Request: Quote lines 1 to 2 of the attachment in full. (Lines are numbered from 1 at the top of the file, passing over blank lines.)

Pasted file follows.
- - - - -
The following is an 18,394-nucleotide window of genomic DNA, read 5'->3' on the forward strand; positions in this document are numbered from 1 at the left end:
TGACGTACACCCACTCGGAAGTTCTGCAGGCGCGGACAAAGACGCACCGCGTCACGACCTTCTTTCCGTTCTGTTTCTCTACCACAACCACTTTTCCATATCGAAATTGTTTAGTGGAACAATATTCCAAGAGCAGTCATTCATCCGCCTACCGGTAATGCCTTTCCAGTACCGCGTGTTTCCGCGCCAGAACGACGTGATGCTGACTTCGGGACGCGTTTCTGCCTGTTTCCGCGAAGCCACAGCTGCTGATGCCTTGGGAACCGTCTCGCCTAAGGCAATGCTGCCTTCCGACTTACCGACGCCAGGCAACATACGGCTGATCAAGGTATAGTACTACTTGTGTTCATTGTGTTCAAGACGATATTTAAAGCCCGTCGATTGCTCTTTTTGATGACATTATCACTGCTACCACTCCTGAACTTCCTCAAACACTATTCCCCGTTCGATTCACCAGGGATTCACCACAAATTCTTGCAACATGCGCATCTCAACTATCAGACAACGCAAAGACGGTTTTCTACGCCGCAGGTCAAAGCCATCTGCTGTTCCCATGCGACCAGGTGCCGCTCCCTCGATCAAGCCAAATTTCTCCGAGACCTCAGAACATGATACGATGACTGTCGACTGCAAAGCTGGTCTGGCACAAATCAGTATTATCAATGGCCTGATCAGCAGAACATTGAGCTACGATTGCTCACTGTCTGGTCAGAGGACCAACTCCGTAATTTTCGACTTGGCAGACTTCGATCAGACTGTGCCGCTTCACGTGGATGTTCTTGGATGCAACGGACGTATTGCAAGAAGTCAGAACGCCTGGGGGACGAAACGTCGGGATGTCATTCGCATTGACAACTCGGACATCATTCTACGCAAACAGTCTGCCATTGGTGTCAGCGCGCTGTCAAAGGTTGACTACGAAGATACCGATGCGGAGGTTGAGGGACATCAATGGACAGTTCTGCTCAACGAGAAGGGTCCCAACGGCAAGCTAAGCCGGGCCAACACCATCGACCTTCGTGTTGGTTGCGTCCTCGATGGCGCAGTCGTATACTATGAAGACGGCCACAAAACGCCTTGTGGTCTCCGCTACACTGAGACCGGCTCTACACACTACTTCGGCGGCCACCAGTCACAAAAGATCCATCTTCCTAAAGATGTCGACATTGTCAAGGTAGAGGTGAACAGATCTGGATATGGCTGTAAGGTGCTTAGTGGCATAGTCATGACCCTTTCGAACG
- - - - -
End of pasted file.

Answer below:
The following is an 18,394-nucleotide window of genomic DNA, read 5'->3' on the forward strand; positions in this document are numbered from 1 at the left end:
TGACGTACACCCACTCGGAAGTTCTGCAGGCGCGGACAAAGACGCACCGCGTCACGACCTTCTTTCCGTTCTGTTTCTCTACCACAACCACTTTTCCATATCGAAATTGTTTAGTGGAACAATATTCCAAGAGCAGTCATTCATCCGCCTACCGGTAATGCCTTTCCAGTACCGCGTGTTTCCGCGCCAGAACGACGTGATGCTGACTTCGGGACGCGTTTCTGCCTGTTTCCGCGAAGCCACAGCTGCTGATGCCTTGGGAACCGTCTCGCCTAAGGCAATGCTGCCTTCCGACTTACCGACGCCAGGCAACATACGGCTGATCAAGGTATAGTACTACTTGTGTTCATTGTGTTCAAGACGATATTTAAAGCCCGTCGATTGCTCTTTTTGATGACATTATCACTGCTACCACTCCTGAACTTCCTCAAACACTATTCCCCGTTCGATTCACCAGGGATTCACCACAAATTCTTGCAACATGCGCATCTCAACTATCAGACAACGCAAAGACGGTTTTCTACGCCGCAGGTCAAAGCCATCTGCTGTTCCCATGCGACCAGGTGCCGCTCCCTCGATCAAGCCAAATTTCTCCGAGACCTCAGAACATGATACGATGACTGTCGACTGCAAAGCTGGTCTGGCACAAATCAGTATTATCAATGGCCTGATCAGCAGAACATTGAGCTACGATTGCTCACTGTCTGGTCAGAGGACCAACTCCGTAATTTTCGACTTGGCAGACTTCGATCAGACTGTGCCGCTTCACGTGGATGTTCTTGGATGCAACGGACGTATTGCAAGAAGTCAGAACGCCTGGGGGACGAAACGTCGGGATGTCATTCGCATTGACAACTCGGACATCATTCTACGCAAACAGTCTGCCATTGGTGTCAGCGCGCTGTCAAAGGTTGACTACGAAGATACCGATGCGGAGGTTGAGGGACATCAATGGACAGTTCTGCTCAACGAGAAGGGTCCCAACGGCAAGCTAAGCCGGGCCAACACCATCGACCTTCGTGTTGGTTGCGTCCTCGATGGCGCAGTCGTATACTATGAAGACGGCCACAAAACGCCTTGTGGTCTCCGCTACACTGAGACCGGCTCTACACACTACTTCGGCGGCCACCAGTCACAAAAGATCCATCTTCCTAAAGATGTCGACATTGTCAAGGTAGAGGTGAACAGATCTGGATATGGCTGTAAGGTGCTTAGTGGCATAGTCATGACCCTTTCGAACG